featured screening: Laurel & Hardy shorts

Comedy is a subjective thing. One generation’s biggest comedy star might have made no sense to people who came earlier, and might seem like a mystery to those who come later. (Jerry Lewis was the most popular comedian in America for a decade.) But the right personalities with right material are timeless. My favorite film comedians of all time are Stan Laurel and Oliver Hardy.

Stan and Ollie never earned the lasting, iconic status of Charlie Chaplin or Buster Keaton, although they were massively popular at the time. I think this is due to a couple of things. The most productive part of their careers ended earlier than Chaplin, who went on to make acclaimed, feature-length sound films on into the 1940s and even 1950s. (If a younger person today has heard of Chaplin, I’d be willing to bet it is for the recognizable The Great Dictator rather than for the early silent films.) Keaton’s films are full of complex stunts and acts of daring, which helps them to translate better to modern audiences. But Stan and Ollie have a different pace, a different rhythm, a specific sweetness and sadness that makes them my favorite of all.

They make an odd couple. Stan (the actual mastermind behind the scenes, who wrote most of their bits) plays a cheerful simpleton with a childlike curiosity and a knack for little acts of close-up legerdemain which he called “white magic.” Ollie plays a blustery, exasperated entrepreneur, always having his get-rich-quick schemes foiled by a harpy of a wife or the clumsiness of his best pal. Stan is slender, disheveled and British; Ollie is a rotund, dapper gentleman from Georgia. Their best work is a series of two-, and four-reel shorts for Hal Roach’s studio in the late-20s and early -30s, and their masterpiece is the feature-length Sons of the Desert (1933). The gags are simple enough for a child to be amused by while the subtleties are complex enough for adults.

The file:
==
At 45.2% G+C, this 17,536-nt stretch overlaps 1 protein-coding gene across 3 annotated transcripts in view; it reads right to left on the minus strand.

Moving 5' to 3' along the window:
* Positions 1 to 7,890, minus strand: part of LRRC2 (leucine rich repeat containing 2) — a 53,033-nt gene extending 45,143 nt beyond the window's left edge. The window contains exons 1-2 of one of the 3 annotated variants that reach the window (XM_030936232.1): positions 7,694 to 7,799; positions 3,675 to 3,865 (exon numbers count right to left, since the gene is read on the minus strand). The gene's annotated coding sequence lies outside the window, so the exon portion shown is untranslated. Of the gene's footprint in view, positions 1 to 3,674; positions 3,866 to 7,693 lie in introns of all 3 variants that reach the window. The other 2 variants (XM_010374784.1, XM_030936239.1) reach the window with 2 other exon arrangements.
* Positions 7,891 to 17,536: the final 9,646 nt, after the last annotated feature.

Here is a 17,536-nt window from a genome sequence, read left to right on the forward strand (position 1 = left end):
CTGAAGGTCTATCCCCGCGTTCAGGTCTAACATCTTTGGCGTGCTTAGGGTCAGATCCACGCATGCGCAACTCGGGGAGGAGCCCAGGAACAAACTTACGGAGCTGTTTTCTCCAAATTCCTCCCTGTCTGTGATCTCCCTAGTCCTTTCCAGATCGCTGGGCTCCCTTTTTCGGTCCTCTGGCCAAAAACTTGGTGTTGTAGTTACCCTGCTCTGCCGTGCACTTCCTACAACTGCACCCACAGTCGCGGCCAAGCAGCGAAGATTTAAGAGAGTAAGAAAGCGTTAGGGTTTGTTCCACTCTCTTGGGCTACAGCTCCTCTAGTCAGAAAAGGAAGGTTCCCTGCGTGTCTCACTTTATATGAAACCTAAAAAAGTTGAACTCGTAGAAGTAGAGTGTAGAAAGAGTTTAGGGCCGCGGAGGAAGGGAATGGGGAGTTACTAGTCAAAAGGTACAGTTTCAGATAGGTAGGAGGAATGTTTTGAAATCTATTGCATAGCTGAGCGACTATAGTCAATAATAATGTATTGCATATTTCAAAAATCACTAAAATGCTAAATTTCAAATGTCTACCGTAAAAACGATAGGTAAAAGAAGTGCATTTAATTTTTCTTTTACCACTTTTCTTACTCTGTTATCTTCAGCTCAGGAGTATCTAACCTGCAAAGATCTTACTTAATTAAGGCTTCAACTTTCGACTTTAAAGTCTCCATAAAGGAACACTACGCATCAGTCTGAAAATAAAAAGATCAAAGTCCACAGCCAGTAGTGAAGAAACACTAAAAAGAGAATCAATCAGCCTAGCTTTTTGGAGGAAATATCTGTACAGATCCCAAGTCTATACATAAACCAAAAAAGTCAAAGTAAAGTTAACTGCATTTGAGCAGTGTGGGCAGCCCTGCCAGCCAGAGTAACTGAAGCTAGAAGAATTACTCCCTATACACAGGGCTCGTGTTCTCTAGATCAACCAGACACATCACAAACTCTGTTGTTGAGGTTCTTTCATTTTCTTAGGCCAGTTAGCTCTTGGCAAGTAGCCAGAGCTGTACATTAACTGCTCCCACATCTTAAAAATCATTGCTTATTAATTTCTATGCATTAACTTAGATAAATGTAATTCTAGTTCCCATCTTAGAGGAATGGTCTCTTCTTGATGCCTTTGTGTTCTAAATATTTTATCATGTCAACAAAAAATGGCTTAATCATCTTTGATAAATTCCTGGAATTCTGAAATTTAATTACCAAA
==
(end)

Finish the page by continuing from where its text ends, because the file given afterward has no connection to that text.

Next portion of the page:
I am less familiar with their earlier work before their iconic Hal Roach talkies, so I’m excited that the Somerville Theatre is presenting a collection of four of their silent shorts on Sunday afternoon. Presented in the main auditorium and with live piano accompaniment and a live audience to laugh along with, this is the best way that a modern audience can get the original experience of the silent era.

Stan and Ollie are personal to me — they are the comic team that my grandfather loved best, and we watched every tape in the “Laurel and Hardy Classic Collection” VHS series from Video Treasures together a hundred times. Maybe every punchline or spit-take won’t resonate to the same extent with a contemporary film-goer, but they are part of my childhood and I hope to pass them down to the next generation as well. See you at the movies.


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